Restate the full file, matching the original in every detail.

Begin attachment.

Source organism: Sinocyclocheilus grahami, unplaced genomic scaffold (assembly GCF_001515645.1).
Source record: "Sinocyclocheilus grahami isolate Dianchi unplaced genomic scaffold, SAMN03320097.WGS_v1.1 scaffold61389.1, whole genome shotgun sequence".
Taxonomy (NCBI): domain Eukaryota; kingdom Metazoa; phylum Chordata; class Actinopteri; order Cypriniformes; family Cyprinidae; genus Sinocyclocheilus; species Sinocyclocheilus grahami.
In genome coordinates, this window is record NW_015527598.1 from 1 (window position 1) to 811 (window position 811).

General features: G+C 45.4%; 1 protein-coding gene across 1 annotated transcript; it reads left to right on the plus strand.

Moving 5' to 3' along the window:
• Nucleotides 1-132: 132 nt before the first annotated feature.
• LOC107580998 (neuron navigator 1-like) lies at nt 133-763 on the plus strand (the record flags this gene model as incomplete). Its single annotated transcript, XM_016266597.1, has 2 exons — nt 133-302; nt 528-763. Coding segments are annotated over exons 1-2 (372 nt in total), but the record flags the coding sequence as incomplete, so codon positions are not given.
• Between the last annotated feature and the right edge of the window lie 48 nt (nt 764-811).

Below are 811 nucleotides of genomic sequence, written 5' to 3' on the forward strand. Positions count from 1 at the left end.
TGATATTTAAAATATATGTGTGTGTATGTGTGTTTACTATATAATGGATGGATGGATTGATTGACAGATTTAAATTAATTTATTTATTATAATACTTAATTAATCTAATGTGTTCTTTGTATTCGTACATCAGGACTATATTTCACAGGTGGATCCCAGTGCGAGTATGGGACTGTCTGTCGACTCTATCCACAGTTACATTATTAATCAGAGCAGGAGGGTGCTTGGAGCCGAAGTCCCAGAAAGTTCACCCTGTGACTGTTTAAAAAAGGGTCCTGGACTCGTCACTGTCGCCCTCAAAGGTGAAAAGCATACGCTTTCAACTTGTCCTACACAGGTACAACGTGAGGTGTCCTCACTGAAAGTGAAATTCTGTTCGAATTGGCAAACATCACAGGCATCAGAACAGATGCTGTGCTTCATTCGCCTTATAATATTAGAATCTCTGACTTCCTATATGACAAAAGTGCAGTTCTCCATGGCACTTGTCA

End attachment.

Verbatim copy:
Source organism: Sinocyclocheilus grahami, unplaced genomic scaffold (assembly GCF_001515645.1).
Source record: "Sinocyclocheilus grahami isolate Dianchi unplaced genomic scaffold, SAMN03320097.WGS_v1.1 scaffold61389.1, whole genome shotgun sequence".
Taxonomy (NCBI): domain Eukaryota; kingdom Metazoa; phylum Chordata; class Actinopteri; order Cypriniformes; family Cyprinidae; genus Sinocyclocheilus; species Sinocyclocheilus grahami.
In genome coordinates, this window is record NW_015527598.1 from 1 (window position 1) to 811 (window position 811).

General features: G+C 45.4%; 1 protein-coding gene across 1 annotated transcript; it reads left to right on the plus strand.

Moving 5' to 3' along the window:
• Nucleotides 1-132: 132 nt before the first annotated feature.
• LOC107580998 (neuron navigator 1-like) lies at nt 133-763 on the plus strand (the record flags this gene model as incomplete). Its single annotated transcript, XM_016266597.1, has 2 exons — nt 133-302; nt 528-763. Coding segments are annotated over exons 1-2 (372 nt in total), but the record flags the coding sequence as incomplete, so codon positions are not given.
• Between the last annotated feature and the right edge of the window lie 48 nt (nt 764-811).

Below are 811 nucleotides of genomic sequence, written 5' to 3' on the forward strand. Positions count from 1 at the left end.
TGATATTTAAAATATATGTGTGTGTATGTGTGTTTACTATATAATGGATGGATGGATTGATTGACAGATTTAAATTAATTTATTTATTATAATACTTAATTAATCTAATGTGTTCTTTGTATTCGTACATCAGGACTATATTTCACAGGTGGATCCCAGTGCGAGTATGGGACTGTCTGTCGACTCTATCCACAGTTACATTATTAATCAGAGCAGGAGGGTGCTTGGAGCCGAAGTCCCAGAAAGTTCACCCTGTGACTGTTTAAAAAAGGGTCCTGGACTCGTCACTGTCGCCCTCAAAGGTGAAAAGCATACGCTTTCAACTTGTCCTACACAGGTACAACGTGAGGTGTCCTCACTGAAAGTGAAATTCTGTTCGAATTGGCAAACATCACAGGCATCAGAACAGATGCTGTGCTTCATTCGCCTTATAATATTAGAATCTCTGACTTCCTATATGACAAAAGTGCAGTTCTCCATGGCACTTGTCA